The expansion of the pinyon–juniper (Pinus monophylla Torr. & Frém.–Juniperus osteosperma Torr.) woodland type in the Great Basin has been widely documented, but little is known concerning how topographic heterogeneity influences the temporal development of such vegetation changes. The goals of this study were to quantify the overall rates of pinyon–juniper expansion over the past 3 decades, and determine the landscape factors influencing patterns of expansion in central Nevada. Aerial panchromatic photos (1966–1995) were used to quantify changing distribution of pinyon–juniper woodland, over multiple spatial scales (0.002-, 0.02-, and 0.4-ha median patch sizes), and for discrete categories of elevation, slope aspect, slope steepness, hillslope position, and prior canopy cover class. An object-oriented multiscale segmentation and classification scheme, based on attributes of brightness, shape, homogeneity, and texture, was applied to classify vegetation. Over the 30-year period, the area of woodland has increased by 11% over coarse, ecotonal scales (0.4-ha scale) but by 33% over single-tree scales (20-m2 scale). Woodland expansion has been dominated by infilling processes where small tree patches have established in openings between larger, denser patches. Infilling rates have been greatest at lower elevations, whereas migration of the woodland belt over coarser scales has proceeded in both upslope and downslope directions. Increases in woodland area were several times greater where terrain variables indicated more mesic conditions. Management treatments involving removal of trees should be viewed in a long-term context, because tree invasion is likely to proceed rapidly on productive sites.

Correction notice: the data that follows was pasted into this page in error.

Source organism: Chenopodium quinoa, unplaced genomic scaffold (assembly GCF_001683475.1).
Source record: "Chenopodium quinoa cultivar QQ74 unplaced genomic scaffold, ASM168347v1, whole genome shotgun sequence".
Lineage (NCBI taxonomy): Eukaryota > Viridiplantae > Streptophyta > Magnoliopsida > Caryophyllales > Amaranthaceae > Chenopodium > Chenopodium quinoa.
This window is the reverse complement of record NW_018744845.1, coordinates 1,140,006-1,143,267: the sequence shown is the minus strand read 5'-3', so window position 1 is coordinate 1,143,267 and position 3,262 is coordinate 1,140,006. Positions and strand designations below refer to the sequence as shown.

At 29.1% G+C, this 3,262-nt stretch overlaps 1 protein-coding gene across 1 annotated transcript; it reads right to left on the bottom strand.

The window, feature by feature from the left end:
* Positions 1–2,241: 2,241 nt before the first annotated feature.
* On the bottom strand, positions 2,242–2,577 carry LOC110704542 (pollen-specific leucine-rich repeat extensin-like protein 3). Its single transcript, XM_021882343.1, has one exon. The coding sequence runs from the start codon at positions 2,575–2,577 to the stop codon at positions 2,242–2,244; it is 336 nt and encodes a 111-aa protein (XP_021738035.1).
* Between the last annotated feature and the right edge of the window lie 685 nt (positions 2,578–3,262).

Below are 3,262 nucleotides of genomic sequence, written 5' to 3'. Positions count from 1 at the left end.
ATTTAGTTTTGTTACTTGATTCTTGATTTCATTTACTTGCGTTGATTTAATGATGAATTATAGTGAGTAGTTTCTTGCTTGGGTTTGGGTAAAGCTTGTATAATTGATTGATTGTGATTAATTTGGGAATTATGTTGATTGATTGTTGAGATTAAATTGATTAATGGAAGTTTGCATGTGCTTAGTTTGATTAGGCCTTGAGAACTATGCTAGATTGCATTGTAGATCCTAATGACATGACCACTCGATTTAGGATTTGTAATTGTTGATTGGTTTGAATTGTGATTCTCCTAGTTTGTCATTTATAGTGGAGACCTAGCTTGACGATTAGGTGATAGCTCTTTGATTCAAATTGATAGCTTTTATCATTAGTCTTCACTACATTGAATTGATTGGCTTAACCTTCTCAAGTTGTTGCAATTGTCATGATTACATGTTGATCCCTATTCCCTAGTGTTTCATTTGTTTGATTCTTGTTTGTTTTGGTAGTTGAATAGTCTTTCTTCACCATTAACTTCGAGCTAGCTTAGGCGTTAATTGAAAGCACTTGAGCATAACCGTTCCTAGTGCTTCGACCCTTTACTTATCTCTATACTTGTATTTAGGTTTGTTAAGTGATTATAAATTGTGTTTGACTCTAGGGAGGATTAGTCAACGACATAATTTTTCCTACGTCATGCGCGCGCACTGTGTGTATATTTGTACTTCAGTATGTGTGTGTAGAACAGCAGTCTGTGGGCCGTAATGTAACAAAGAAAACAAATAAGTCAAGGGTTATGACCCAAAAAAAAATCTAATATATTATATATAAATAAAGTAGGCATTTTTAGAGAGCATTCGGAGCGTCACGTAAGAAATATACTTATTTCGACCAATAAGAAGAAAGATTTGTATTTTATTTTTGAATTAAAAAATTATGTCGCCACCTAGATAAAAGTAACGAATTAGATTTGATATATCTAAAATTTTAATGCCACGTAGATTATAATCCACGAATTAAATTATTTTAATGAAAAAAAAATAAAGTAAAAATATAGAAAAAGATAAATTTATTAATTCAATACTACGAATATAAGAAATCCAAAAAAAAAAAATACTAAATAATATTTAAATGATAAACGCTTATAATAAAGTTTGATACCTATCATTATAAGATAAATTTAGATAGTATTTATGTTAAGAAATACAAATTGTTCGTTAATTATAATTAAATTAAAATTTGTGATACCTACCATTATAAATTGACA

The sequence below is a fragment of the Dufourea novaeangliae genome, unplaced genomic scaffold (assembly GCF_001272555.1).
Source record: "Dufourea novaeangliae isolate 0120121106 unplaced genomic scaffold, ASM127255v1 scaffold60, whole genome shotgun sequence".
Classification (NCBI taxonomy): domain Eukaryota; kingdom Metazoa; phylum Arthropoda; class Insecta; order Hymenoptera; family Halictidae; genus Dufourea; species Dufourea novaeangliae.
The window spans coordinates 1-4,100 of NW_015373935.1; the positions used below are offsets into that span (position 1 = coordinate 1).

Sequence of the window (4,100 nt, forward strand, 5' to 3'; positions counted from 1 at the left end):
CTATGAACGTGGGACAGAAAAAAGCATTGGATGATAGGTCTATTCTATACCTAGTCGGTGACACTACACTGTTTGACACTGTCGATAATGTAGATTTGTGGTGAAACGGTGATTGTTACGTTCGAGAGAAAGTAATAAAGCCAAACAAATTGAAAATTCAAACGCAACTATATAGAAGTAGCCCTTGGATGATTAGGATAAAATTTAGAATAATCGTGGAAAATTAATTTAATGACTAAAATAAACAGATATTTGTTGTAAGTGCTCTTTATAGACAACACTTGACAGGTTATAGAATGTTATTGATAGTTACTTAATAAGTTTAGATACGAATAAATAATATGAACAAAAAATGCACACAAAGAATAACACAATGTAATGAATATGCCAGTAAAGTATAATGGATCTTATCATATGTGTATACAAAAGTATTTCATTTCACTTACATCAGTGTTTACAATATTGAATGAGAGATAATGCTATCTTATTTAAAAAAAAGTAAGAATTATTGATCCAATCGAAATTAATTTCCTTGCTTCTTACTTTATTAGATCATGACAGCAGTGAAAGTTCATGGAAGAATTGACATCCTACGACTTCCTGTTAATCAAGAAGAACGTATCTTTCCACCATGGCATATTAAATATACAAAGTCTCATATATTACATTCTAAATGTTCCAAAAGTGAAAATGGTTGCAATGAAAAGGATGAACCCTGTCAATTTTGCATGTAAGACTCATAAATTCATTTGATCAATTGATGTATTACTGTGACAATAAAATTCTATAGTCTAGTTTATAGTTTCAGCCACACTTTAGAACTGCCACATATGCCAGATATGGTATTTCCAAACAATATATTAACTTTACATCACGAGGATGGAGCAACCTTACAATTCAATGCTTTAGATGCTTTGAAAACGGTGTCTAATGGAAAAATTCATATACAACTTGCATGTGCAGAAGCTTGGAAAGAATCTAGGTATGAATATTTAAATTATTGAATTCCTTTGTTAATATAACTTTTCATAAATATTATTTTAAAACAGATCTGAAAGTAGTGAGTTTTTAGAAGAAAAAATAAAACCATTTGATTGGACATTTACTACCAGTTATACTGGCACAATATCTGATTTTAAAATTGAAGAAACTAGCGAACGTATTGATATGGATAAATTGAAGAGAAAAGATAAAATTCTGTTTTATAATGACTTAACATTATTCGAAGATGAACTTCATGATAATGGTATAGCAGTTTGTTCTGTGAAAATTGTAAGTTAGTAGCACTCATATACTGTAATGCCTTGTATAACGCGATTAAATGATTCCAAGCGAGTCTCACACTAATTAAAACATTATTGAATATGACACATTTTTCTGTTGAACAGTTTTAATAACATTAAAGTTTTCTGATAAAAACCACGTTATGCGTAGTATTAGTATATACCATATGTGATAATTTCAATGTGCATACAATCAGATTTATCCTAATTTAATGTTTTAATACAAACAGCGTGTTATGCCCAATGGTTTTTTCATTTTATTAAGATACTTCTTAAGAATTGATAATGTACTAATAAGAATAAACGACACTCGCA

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Vol. 60 • No. 2